cloudy.png
Sunday June 20th, 2021 2:13PM

State capitols reassess safety after violence at US Capitol

By The Associated Press
Related Articles
  Contact Editor

JEFFERSON CITY, Mo. (AP) — The insurrection by supporters of President Donald Trump at the U.S. Capitol this week has prompted governors and lawmakers in several states to heighten security at their own capitol buildings as they gather amid a pandemic for legislative sessions and inaugural ceremonies.

Like the U.S. Capitol, statehouses are regular targets for demonstrations. Many already have armed security personnel and metal detectors that screen visitors.

But if the U.S. Capitol — a shining symbol of democracy with a dedicated police force— can be overrun by a violent mob, could state capitols be next?

This week's events were “a wakeup call for everybody, both in D.C. and in state capitals all across the country,” said Washington state Rep. J.T. Wilcox, the chamber's Republican leader.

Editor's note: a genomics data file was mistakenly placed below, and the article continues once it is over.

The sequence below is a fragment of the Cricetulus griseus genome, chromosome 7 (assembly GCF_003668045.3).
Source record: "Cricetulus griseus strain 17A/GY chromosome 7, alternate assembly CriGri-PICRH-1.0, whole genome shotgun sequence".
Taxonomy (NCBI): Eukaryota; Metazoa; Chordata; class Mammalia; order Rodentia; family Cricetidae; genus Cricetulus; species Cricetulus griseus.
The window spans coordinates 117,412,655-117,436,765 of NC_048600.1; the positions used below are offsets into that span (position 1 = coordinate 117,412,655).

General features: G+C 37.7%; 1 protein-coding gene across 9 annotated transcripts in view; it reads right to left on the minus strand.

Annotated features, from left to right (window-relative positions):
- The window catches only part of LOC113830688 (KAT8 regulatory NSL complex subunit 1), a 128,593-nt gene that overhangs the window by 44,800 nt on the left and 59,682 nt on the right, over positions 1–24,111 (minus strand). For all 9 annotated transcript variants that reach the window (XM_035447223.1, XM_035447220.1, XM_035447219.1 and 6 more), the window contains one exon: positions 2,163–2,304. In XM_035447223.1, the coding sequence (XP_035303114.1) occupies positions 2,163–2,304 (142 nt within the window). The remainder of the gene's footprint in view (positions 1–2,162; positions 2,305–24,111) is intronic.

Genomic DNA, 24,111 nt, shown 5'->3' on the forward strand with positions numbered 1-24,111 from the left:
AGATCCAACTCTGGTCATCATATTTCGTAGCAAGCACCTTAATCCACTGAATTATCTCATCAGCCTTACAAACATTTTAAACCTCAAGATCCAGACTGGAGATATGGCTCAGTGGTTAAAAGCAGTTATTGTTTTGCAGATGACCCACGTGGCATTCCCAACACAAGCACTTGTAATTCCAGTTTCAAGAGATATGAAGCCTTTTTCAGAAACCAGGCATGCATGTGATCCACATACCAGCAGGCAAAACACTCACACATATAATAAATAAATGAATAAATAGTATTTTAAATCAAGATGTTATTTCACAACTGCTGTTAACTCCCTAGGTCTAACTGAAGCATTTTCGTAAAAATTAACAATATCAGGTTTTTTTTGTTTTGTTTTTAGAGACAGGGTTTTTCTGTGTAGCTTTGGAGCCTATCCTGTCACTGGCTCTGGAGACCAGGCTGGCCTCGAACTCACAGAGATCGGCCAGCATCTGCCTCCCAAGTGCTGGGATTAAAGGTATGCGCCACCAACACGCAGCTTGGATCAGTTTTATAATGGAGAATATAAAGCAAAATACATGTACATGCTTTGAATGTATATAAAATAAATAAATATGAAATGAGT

A series of smaller-scale flare-ups occurred last year at state capitols. Last spring, armed protesters entered the Michigan Capitol to object to pandemic-related lockdowns. Some were blocked by police while demanding entry onto the House floor, while others shouted down from the Senate gallery.

In Ohio, people upset about the death of George Floyd in Minnesota smashed 28 windows at the statehouse.

Protesters in Idaho temporarily derailed a special legislative session last August. And just a few weeks ago, crowds in Oregon forced their way into the Capitol to protest its closure to the public during a special legislative session on coronavirus measures.

On Friday, Washington Gov. Jay Inslee announced he was activating up to 750 National Guard troops to join state police in patrolling the capitol in Olympia on Monday, when lawmakers return to session. He said an area will be set aside for demonstrators to hold rallies.